A leading former opposition MP in Cambodia has called on Japan to abandon support for the parliamentary election process in July calling the vote a “sham”.
Mu Sochua, for vice chairwoman of the Cambodia National Rescue Party, which was banned from operating in Cambodia last year, said Tokyo should set aside its geopolitical rivalry with Beijing, which has offered strong support to Prime Minister Hun Sen’s government and declare the elections undemocratically.
While the European Union and the United States have withdrawn backing for the process, Japan, South Korea, China, and Russia remain major donors to the government.
Speaking in Oslo, Norway, on Tuesday, Sochua said the continued support for the election process offered a veneer of respectability to an otherwise corrupt process.
“So we are calling for the international community to be on the side of democracy and to call the next election a sham – especially the government of Japan must pull itself out of this electoral process that is a sham,” she said.
“Some of these democratic governments still believe that they have to deal with China, but China is everywhere. China is not just in Cambodia... so be on the side of democracy rather than thinking about losing Cambodia to China.”
In November, the CNRP was dissolved by a controversial Supreme Court decision and more than 100 of its officials banned from politics for five years after they refused to align themselves with the ruling Cambodian People’s Party.
The party’s then-leader, Kem Sokha, was earlier jailed on treason charges for his alleged role in a conspiracy to overthrow Hun Sen, though the government has yet to produce evidence of the alleged plot.
The CNRP was expected to challenge Hun Sen’s three-decade rule of Cambodia at the elections in July after gaining a large minority at the last election in 2013 and increasing its power in local elections in recent years.
Some 19 minor parties are set to contest the election with the CPP on July 29.
China has offered vocal support to Hun Sen’s government in its crackdown on the opposition, civil society, and independent media outlets. Japan recently proposed it play the role of mediator in new talks between the CPP and CNRP officials, but Hun Sen turned down the offer.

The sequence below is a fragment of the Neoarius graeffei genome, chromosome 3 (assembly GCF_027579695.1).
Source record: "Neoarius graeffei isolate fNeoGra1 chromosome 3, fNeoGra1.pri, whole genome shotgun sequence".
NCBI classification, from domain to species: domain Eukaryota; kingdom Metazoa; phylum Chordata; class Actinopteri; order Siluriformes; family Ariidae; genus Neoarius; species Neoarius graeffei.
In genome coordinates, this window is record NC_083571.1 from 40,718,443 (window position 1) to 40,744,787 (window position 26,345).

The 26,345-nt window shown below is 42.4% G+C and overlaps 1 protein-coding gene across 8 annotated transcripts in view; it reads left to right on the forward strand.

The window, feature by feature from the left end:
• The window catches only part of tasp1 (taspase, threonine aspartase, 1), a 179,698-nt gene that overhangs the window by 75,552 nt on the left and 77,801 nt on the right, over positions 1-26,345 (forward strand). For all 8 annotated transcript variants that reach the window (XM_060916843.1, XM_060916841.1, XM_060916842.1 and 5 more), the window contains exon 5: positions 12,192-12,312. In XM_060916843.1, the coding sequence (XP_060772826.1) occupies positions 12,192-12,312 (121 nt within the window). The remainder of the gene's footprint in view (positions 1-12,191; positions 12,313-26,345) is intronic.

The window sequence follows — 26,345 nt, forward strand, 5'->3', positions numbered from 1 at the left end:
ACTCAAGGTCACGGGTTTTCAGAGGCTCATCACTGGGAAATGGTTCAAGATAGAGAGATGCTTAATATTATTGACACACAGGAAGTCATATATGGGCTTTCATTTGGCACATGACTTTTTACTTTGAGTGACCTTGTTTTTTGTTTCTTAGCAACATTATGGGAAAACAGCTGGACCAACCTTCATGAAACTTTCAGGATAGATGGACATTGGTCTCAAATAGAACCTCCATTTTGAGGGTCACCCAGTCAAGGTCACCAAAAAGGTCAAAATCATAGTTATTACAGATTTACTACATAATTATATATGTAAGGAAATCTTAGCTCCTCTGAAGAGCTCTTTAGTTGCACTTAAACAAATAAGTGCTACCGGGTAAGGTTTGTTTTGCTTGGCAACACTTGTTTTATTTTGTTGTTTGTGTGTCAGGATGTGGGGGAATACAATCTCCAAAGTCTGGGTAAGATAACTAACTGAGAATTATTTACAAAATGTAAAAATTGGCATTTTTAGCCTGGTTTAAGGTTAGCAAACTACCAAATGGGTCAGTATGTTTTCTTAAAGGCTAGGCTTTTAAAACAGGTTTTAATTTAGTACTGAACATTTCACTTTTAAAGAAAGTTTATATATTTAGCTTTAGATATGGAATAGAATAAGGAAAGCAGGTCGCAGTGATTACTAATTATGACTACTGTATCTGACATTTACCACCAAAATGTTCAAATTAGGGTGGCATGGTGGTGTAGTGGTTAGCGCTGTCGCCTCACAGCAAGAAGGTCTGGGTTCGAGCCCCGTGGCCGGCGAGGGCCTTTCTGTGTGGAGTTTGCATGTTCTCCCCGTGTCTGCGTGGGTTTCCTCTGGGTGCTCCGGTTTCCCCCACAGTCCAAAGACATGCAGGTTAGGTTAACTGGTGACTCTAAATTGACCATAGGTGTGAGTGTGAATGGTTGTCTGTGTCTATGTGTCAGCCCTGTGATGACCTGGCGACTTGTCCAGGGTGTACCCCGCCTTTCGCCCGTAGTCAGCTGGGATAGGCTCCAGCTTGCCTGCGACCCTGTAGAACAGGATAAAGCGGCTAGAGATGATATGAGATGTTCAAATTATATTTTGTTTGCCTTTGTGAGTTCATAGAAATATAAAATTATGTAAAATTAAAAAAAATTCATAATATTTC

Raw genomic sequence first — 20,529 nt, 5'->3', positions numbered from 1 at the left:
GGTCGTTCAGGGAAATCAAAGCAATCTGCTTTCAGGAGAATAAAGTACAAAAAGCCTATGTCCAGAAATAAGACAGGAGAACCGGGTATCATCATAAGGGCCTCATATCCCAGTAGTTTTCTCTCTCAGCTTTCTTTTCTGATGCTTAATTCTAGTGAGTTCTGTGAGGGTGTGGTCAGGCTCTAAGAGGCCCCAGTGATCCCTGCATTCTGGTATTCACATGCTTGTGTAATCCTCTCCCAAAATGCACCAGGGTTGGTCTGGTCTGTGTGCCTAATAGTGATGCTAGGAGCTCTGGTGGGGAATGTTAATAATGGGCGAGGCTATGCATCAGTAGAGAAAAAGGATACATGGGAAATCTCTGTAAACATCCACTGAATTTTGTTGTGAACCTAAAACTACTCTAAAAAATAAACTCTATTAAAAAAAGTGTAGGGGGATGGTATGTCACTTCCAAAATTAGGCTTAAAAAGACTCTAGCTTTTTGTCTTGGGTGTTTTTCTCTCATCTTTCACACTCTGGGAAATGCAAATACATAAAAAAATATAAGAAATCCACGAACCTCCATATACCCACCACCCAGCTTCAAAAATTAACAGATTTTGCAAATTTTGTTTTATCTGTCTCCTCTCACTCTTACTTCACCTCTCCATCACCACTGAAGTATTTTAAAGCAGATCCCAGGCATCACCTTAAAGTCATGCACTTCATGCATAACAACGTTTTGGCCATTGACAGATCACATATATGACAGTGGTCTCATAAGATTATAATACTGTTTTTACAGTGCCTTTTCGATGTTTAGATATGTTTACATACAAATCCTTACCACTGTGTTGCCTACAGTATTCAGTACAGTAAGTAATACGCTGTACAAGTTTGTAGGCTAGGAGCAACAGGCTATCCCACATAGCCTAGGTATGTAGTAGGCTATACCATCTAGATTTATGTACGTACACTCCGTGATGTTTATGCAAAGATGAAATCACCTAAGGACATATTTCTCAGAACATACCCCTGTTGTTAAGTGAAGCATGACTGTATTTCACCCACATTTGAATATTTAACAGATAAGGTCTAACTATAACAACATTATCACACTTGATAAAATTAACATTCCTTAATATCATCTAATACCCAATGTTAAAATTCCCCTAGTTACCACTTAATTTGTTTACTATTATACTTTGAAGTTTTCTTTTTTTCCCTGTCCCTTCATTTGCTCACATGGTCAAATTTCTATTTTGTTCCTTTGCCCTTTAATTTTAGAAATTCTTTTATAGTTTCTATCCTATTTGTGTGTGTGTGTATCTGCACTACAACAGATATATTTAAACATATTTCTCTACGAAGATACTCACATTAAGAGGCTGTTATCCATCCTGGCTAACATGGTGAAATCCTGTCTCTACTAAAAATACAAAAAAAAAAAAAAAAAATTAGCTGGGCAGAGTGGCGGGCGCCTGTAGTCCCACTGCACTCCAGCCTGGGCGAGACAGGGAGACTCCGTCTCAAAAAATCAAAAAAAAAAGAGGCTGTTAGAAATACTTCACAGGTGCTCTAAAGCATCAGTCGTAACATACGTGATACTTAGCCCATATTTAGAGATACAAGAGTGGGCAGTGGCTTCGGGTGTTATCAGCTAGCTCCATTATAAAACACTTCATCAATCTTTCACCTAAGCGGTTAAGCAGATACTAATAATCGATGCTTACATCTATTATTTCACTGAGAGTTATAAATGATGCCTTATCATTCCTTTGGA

Suzuki Hironori, counsel at the Japanese Embassy in Phnom Penh, said: “We have conveyed our message for all stakeholders, including the ruling party and opposition parties, that it is important to make efforts to hold this year’s national election in a way that will reflect the will of Cambodian people.”
Earlier this week, a National Election Committee spokesman told reporters that the body had secured enough funding to foot the $53 million cost of the election.
Sok Eysan, a CPP spokesman, said any criticism of Cambodia’s democratic process was “insane” and “absurd”.
“The presence of the former opposition party would not necessarily mean having democracy,” he said.
China has inked billions of dollars worth of investment and loan deals with Cambodia this year, while Japan has also forged a $90 million aid agreement with Cambodia
Sophal Ear, an associate professor of diplomacy and global affairs at the Occidental College in Los Angeles, said Japan was motivated to maintain positive relations with Hun Sen’s government.
“In that regard, Japan may see its involvement in Cambodia as strategically driven by China's involvement. They are rivals economically as the 2nd (China) and 3rd (Japan) largest economies in the world. Cambodia is a playground for both countries, but clearly, Japan is a distant 2nd to China's #1 status in Cambodia,” he said in an email.
“Unfortunately ... Japan has for too long conceded too much in Cambodia.”